Image similarity measurement methods include image content-based methods (e.g. sum of squared differences (SSD)), image pixel statistics-based methods (e.g. variation of square error (VSE)), image structure-based methods (e.g. the SSIM [29]), and information theory-based methods, such as normalized cross-correlation, Kullback–Leibler(K–L) divergence, and others. For example, the PatchMatch method uses the L2 distance to measure image patch matching. Considering that pixel-wise metrics tend to reflect the overall difference between the two images, this type of measurement does not involve the direct correlation between images. It is well known that face images have clear structural correlations. According to the well-known visual psychology theory (Gestalt theory), the human eye is particularly sensitive to structural information in images. Therefore, in the generation process of the proposed method, in addition to using the content loss used in DIP to measure the face difference, an image difference metric based on the structural information of the face is added. Specifically, we adopt SSIM, which can measure image similarity based on brightness, contrast and structure, to measure the structural loss of the generated face image.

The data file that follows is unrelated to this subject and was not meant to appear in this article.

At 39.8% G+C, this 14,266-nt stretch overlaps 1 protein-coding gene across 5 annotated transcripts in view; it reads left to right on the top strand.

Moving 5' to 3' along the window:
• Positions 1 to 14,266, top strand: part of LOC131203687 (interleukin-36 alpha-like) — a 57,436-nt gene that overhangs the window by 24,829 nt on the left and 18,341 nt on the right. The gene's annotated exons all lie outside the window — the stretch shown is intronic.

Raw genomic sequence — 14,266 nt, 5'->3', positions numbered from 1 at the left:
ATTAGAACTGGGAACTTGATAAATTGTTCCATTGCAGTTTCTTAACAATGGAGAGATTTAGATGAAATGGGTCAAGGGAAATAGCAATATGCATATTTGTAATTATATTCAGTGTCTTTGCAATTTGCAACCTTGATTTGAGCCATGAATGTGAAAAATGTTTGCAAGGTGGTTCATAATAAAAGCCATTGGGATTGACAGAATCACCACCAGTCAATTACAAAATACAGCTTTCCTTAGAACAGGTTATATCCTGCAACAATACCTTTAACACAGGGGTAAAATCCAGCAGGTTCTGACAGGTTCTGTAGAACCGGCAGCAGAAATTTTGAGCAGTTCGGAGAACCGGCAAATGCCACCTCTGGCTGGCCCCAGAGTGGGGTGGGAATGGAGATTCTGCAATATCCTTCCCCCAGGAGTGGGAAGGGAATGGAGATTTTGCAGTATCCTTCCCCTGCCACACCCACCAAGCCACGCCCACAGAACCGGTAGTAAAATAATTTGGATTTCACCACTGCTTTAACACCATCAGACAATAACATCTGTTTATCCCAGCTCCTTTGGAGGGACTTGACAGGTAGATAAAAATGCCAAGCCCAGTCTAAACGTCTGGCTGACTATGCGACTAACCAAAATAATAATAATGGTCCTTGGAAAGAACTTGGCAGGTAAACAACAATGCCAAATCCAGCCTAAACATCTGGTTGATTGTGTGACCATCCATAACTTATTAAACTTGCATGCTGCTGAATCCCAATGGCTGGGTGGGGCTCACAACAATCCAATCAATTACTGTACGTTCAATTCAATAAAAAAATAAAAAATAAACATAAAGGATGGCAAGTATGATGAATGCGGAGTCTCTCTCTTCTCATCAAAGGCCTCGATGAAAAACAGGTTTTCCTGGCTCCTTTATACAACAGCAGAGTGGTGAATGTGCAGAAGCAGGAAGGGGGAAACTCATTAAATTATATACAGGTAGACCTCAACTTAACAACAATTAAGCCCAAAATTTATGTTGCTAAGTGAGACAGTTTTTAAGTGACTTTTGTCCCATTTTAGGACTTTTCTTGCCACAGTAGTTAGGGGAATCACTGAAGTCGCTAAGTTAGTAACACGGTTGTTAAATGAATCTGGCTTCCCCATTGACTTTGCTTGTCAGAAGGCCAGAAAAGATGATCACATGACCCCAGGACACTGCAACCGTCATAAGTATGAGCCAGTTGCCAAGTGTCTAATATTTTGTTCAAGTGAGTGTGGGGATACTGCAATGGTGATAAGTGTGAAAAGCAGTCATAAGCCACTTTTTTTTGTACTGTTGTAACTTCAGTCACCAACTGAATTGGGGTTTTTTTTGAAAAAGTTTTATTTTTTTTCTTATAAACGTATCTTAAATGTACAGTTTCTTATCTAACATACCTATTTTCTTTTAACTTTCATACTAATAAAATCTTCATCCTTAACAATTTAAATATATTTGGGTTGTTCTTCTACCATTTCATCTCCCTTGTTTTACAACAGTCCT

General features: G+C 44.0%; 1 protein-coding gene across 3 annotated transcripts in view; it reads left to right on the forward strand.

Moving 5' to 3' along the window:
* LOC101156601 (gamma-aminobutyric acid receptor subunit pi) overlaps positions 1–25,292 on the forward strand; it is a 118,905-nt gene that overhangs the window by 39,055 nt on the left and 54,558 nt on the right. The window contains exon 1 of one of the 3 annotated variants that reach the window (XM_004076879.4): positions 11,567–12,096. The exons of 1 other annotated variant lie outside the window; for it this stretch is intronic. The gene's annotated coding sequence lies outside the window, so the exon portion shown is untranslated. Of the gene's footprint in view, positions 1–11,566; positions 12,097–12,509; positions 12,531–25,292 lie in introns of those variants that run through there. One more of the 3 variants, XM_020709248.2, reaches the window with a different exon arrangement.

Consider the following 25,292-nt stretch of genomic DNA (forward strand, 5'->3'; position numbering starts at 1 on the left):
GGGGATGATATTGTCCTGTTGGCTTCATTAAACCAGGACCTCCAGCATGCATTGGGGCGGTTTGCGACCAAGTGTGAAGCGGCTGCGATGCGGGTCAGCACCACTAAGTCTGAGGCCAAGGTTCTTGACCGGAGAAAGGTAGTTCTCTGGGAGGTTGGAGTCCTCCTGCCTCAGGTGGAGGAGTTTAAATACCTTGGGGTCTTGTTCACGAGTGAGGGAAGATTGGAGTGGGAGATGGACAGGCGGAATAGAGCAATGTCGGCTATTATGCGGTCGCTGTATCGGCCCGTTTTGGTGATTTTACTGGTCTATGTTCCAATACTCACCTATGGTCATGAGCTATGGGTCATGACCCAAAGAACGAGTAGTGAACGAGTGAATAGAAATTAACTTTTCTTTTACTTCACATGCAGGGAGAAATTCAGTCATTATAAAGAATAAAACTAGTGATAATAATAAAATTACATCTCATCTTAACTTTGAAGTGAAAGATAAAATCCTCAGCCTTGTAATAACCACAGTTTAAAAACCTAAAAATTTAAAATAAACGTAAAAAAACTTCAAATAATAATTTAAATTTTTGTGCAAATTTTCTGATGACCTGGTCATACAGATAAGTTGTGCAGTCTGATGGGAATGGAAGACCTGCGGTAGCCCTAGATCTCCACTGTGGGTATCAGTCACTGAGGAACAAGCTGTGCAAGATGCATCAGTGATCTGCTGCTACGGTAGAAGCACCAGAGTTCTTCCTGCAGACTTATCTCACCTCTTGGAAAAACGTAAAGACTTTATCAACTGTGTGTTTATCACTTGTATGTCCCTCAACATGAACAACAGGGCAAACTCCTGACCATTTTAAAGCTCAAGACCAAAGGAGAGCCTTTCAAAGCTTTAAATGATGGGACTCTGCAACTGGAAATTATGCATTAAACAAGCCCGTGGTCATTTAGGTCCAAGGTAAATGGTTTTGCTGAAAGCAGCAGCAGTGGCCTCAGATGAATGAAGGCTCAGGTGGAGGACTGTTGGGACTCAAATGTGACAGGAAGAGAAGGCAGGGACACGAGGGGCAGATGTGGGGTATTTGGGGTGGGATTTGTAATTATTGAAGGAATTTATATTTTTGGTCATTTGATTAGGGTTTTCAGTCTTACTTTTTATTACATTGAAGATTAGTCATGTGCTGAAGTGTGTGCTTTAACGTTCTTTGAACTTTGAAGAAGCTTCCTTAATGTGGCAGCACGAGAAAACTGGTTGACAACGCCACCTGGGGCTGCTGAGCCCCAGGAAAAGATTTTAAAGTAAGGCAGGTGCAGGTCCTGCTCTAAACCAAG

SSIM was proposed by the Laboratory for Image and Video Engineering at the University of Texas at Austin [29]. Given two images I1 and I2, the SSIM of the two images can be calculated as follows:

where μI1 is the average of the brightness of the image pixels in I1, μI2 is the average of the brightness of the image pixels in I2, σI12 is the variance of I1, σI22 is the variance of I2, and σI1I2 is the covariance of I1 and I2. c1=(k1L)2 and c2=(k2L)2 are constants used to maintain stability. L is the dynamic range of the pixel values in the images. From past experience, k1=0.01 and k2=0.03.